I know I should be more outraged than I am by the Budget. Partly that's because the bizarre process of negotiation by leak between the two coalition parties meant that, by the day itself, much of it was already in the public domain. Partly its because I am now of an age that a Tory Government cutting the taxes of the wealthiest in society is no longer something that would ever surprise me. Above all, however, it is because so much of what Labour is "outraged" about is in reality no more than we would have been likely to have done ourselves.
Almost nobody except those, perhaps, with a detailed knowledge of the system (few and far between) believes their own tax contribution to be fair. Some believe instead that others should pay more; others believe everybody should pay less, most only care to the extent of being unhappy with their personal levy.
So there is a responsibility on opposition not merely to play to that prejudice, not only because that is how they would wish the current Government to behave when the roles are inevitably reversed but also because Parties of the Left believe in taxation as more than a "necessary evil" being rather a means to an essential good.
But, if anything, there is a bigger reason still. Bevan famously said that the language of priorities is the religion of socialism.
Now, how we got to this current economic crisis is a fair matter for argument. I would certainly argue that prior to the collapse of the Banks, Labour's spending plans were entirely sustainable. Indeed, it is too often ignored that, in that pre-crash environment, the Tories had specifically promised to match these plans. On the other hand, even if the banking disaster was in the nature of a natural event for which the Labour Government had no responsibility whatever (I admit a contentious proposition) that doesn't mean that everybody can just carry on as if it didn't happen. The major consequence may not even really be the large amounts of capital that had to be borrowed and ultimately repaid to keep the banks afloat but rather the collapse in tax revenues from the disappearance of the taxable profits of what had been a hugely profitable (and taxable) sector.
So any government would be left trying to balance the books as best they can. Again, I do not think that the Tories have called this right by relying on austerity alone. Growth had to have been an essential element of any strategy for economic recovery but even if, in reverse to Labour's complete innocence of any blame for the banking crisis, the lack of growth since 2010 is entirely due to the incompetence of George Osborne (I admit an equally contentious assertion) none of that wishes away the consequence of that lack of growth. It is commonplace for Oppositions to call on Governments to resign but suppose, for once they did? Suppose George appeared tomorrow and announced, somewhat improbably, I admit, that he was so haunted by his own past errors that he was standing down and that he and his Party would support whatever Ed Balls wanted to do. None of that would magically create the historic growth that (might) have happened if Ed had been in charge all along. There would still be a deficit and a consequent ever growing debt. It would still need to be addressed now. No amount of assertion that it wasn't Labour's fault things were so bad would stop things, actually, being so bad.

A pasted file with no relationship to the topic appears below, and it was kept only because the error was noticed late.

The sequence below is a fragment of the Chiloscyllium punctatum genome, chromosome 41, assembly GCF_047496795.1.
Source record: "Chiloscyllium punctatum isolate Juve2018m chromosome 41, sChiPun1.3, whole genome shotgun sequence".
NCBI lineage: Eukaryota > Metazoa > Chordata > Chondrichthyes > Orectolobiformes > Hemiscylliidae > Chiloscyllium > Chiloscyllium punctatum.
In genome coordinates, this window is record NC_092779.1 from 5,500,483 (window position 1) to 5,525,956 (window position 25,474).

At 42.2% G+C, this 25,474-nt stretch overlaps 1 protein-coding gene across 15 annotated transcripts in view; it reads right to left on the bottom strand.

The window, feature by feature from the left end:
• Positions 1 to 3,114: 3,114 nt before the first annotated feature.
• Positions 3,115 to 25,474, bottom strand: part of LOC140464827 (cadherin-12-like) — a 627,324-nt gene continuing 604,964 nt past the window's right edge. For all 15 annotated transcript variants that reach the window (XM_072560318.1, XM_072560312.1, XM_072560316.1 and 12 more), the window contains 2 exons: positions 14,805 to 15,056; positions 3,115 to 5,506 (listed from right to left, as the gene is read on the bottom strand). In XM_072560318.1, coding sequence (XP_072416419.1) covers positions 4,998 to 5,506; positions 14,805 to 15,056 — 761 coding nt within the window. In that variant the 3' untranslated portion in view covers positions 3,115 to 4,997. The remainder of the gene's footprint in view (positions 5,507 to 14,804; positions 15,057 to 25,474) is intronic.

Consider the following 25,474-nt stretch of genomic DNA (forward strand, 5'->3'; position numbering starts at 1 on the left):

So this kind of leads me to why I am not as outraged as I ought to be.
There are things the Tories have done that do outrage me. The cut in the 50% Tax rate is certainly on that list. For them that is however worse than an economic error, it is a political error. If I return to my own example of people's personal taxes, while they might just be prepared to thole these if they genuinely think that all are bearing the burden of the past, they certainly won't do so if they think that people much better off than themselves are being let off in some way. Particularly if the logic is that they wouldn't have paid anyway! It can also be guaranteed that we will now hear special pleading over the years ahead justifying opposition to one or other particular spending cut or tax rise by reference to this particular measure, spending the amount it costs several dozen times over. Osborne, the supposed great political tactician should surely have worked that out.
But most of what they have done to outrage me wasn't done today. The changes to deny Working Families Tax Credits to those working less than 24 hours a week (it is currently 16 hours) is a naked attack on the deserving poor. That is really outrageous. So is the decision to means test much Employment and Support Allowance after 52 weeks. It should be a priority (Bevan's word) to do something about that. It should not be a priority to suggest that a modest tax rise for well to do pensioners must be immediately abandoned. even if it can be given a catchy title, or enlist the Daily Mail in temporary alliance. Nor should it be a priority to restore Child Benefit in full to higher rate taxpayers; or cut the tax on beer to assist hard pressed pubs; or, strategically, reduce VAT to the level levied by Labour in a wholly different economic environment.
Just to be against everything the Tories are doing might play well with individual interest groups but the support thus garnered too often just adds up to a total level of public endorsement which is a considerable way short of the sum of the parts. Because it lacks all credibility.
So let's just be honest with the electorate. Things are a mess and some taxes are going to have to rise and some areas of public expenditure to be cut. Surely that will give us a more credible hearing when we are moved to genuinely say "Not this Tax" or, more importantly still, "Not this cut".